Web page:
Single Frame: Autumn Close Up #9

From October, or Autumnal Tints by Henry David Thoreau:

“It is remarkable that the latest bright color … should be this deep, dark scarlet and red, the intensest of colors. The ripest fruit of the year; like the cheek of a hard, glossy, red apple…. This late forest-flower surpasses all that spring or summer could do. Their colors were but rare and dainty specks comparatively … and made no impression on a distant eye…. It is like a little red paint ground on a saucer, and held up against the sunset sky.”

Single Frame: Autumn Close Up #8

From October, or Autumnal Tints by Henry David Thoreau:

“By the sixth of October the leaves generally begin to fall, in successive showers, after frost or rain; but the principal leaf-harvest, the acme of the Fall, is commonly about the sixteenth. Some morning at that date there is perhaps a harder frost than we have seen … and now, when the morning wind rises, the leaves come down in denser showers than ever. They suddenly form thick beds or carpets on the ground, in this gentle air, or even without wind, just the size and form of the tree above. Some trees … appear to have dropped their leaves instantaneously…. Down they have come on all sides, at the first earnest touch of autumn’s wand, making a sound like rain.”

Single Frame: Autumn Close Up #7

From October, or Autumnal Tints by Henry David Thoreau:

“October is the month of painted leaves. Their rich glow now flashes round the world. As fruits and leaves and the day itself acquire a bright tint, just before they fall, so the year near its setting….”

Single Frame: Autumn Close Up #6

From John Muir Ultimate Collection: Travel Memoirs, Wilderness Essays, Environmental Studies and Letters by John Muir:

“In the autumn the sighing of the winds is softer than ever, the gentle ah-ah-ing filling the sky with a fine universal mist of music, the birds have little to say, and there is no appreciable stir or rustling among the trees save that caused by the harvesting squirrels. Most of the seeds are ripe and away … everything alike drenched in gold light, heaven’s colors coming down to the meadows and groves, making every leaf a romance, air, earth, and water in peace beyond thought, the great brooding days opening and closing in divine psalms of color.”

Single Frame: Autumn Close Up #5

From John Muir Ultimate Collection: Travel Memoirs, Wilderness Essays, Environmental Studies and Letters by John Muir:

“Walk away quietly in any direction and taste the freedom of the mountaineer…. Nature’s peace will flow into you as sunshine flows into trees. The winds will blow their own freshness into you, and the storms their energy, while cares will drop off like autumn leaves. As age comes on, one source of enjoyment after another is closed, but Nature’s sources never fail.”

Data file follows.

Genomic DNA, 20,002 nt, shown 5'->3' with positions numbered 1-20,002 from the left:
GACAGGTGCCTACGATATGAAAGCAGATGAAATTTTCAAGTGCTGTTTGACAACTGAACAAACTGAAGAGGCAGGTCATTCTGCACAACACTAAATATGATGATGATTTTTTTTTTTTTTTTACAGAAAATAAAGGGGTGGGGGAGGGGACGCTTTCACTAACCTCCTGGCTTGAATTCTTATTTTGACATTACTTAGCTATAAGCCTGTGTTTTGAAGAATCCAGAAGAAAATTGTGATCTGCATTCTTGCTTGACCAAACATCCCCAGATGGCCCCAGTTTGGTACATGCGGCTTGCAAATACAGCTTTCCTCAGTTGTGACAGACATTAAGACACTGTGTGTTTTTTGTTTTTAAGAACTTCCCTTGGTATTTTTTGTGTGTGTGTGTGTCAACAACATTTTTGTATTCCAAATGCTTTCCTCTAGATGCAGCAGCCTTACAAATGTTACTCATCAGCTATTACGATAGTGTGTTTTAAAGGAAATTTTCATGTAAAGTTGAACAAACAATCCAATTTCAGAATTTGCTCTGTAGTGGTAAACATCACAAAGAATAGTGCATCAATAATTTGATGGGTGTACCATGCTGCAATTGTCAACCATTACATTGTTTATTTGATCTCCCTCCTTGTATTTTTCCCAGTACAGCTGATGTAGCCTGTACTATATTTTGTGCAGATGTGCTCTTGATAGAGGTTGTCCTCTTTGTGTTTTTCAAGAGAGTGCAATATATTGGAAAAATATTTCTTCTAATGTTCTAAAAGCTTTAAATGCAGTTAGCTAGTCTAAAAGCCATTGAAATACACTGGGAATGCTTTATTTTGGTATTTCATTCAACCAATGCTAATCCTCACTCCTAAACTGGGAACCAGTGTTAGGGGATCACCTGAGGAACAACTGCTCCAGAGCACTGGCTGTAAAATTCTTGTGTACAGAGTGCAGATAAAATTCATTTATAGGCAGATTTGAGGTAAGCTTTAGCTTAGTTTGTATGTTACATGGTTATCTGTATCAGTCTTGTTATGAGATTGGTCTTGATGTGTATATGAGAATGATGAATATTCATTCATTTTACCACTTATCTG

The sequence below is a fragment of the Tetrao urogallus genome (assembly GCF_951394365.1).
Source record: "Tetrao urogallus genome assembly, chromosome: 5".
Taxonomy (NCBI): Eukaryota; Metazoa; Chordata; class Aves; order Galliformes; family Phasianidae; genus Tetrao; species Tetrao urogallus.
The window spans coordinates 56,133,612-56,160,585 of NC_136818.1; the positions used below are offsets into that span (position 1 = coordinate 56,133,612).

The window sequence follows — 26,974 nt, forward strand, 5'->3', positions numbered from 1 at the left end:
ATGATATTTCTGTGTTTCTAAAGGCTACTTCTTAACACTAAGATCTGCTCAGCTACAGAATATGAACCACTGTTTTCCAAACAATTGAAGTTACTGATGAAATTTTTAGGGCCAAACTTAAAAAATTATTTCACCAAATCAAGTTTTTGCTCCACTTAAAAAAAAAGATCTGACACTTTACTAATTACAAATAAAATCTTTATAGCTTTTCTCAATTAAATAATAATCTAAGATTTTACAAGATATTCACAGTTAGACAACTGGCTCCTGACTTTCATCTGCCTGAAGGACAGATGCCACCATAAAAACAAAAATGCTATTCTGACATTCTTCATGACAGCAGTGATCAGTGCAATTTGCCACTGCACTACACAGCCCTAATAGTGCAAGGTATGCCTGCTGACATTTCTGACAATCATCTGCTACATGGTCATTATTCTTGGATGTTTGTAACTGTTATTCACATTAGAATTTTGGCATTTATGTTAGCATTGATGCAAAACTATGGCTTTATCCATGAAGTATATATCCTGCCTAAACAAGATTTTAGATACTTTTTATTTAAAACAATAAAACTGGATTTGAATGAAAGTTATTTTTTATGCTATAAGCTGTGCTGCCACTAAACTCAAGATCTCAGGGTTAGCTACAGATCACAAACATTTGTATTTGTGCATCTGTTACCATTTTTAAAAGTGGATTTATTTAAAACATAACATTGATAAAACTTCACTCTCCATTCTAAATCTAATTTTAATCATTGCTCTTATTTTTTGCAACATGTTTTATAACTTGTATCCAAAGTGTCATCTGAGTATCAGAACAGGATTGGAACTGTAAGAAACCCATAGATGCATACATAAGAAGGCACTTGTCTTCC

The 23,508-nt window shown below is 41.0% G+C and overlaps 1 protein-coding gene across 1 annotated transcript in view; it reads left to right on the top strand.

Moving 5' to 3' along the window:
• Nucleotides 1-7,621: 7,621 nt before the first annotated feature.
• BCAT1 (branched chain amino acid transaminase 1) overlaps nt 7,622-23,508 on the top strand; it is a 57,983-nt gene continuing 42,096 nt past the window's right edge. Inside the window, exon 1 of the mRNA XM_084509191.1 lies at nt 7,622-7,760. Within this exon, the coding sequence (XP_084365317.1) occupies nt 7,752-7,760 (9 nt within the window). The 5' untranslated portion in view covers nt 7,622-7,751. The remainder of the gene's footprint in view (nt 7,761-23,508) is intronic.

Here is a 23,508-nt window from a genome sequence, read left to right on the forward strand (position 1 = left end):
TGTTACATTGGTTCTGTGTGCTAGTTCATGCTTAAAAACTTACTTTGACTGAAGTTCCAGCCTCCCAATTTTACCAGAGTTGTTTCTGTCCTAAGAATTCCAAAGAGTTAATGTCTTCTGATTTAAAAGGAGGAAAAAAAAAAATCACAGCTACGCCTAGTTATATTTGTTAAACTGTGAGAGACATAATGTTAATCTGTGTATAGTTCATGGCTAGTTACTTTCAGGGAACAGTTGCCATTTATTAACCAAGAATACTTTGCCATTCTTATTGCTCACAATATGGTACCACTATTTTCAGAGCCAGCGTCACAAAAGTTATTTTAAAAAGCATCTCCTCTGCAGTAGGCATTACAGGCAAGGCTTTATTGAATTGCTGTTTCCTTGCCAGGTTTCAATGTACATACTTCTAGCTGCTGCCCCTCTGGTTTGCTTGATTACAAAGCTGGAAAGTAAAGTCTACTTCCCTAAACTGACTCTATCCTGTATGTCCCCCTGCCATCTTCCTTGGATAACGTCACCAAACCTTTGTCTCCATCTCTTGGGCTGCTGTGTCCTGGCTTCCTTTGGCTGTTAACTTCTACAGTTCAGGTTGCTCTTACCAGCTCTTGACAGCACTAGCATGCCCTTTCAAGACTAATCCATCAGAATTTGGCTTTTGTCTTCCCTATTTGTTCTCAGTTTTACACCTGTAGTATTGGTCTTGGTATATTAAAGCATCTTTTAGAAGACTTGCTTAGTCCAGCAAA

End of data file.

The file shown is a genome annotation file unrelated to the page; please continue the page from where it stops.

Single Frame: Autumn Close Up #4

From Outside Lies Magic: Regaining History and Awareness in Everyday Places by John R. Stilgoe:

“Autumn leaves, no matter how brilliantly colored, fall to the ground dead, but the tree lives….”

Single Frame: Autumn Close Up #3

From The Journal of Joyce Carol Oates: 1973-1982 by Joyce Carol Oates (September 28, 1979 and October 14, 1981):

“These extraordinary autumn days! A godlike beauty to the countryside that cannot be described, and very nearly cannot be experienced — it is so amazing. One walks or rides along in a veritable daze. Surely there is no season quite like this….”

“The remarkable energy and passion of these autumn days: simply, a feast for the eye … almost dazzling, such beauty … maples, and ashes, and dogwood …. Why is my wish always, always and forever, if only this season would never pass.”

Single Frame: Autumn Close Up #2

From the essay “The Allegash and East Branch” in Walden and Other Writings by Henry David Thoreau:

“I was in just the frame of mind to see something wonderful … and it put me on the alert to see more like it…. I let science slide, and rejoiced in that light as if it had been a fellow-creature. I saw that it was excellent…. It suggested to me that there was something to be seen….”

Sometimes you have to take a closer look to see certain colors and textures of autumn, especially in their late stages. The photo below, taken at Point Au Roche State Park in northern New York, shows the red and orange leaves of a withering vine hanging from the branches of a tree and running into the ground — where the colors blended with the forest floor, making the leaves nearly invisible.

Select the image to view a larger version. Thanks for seeing!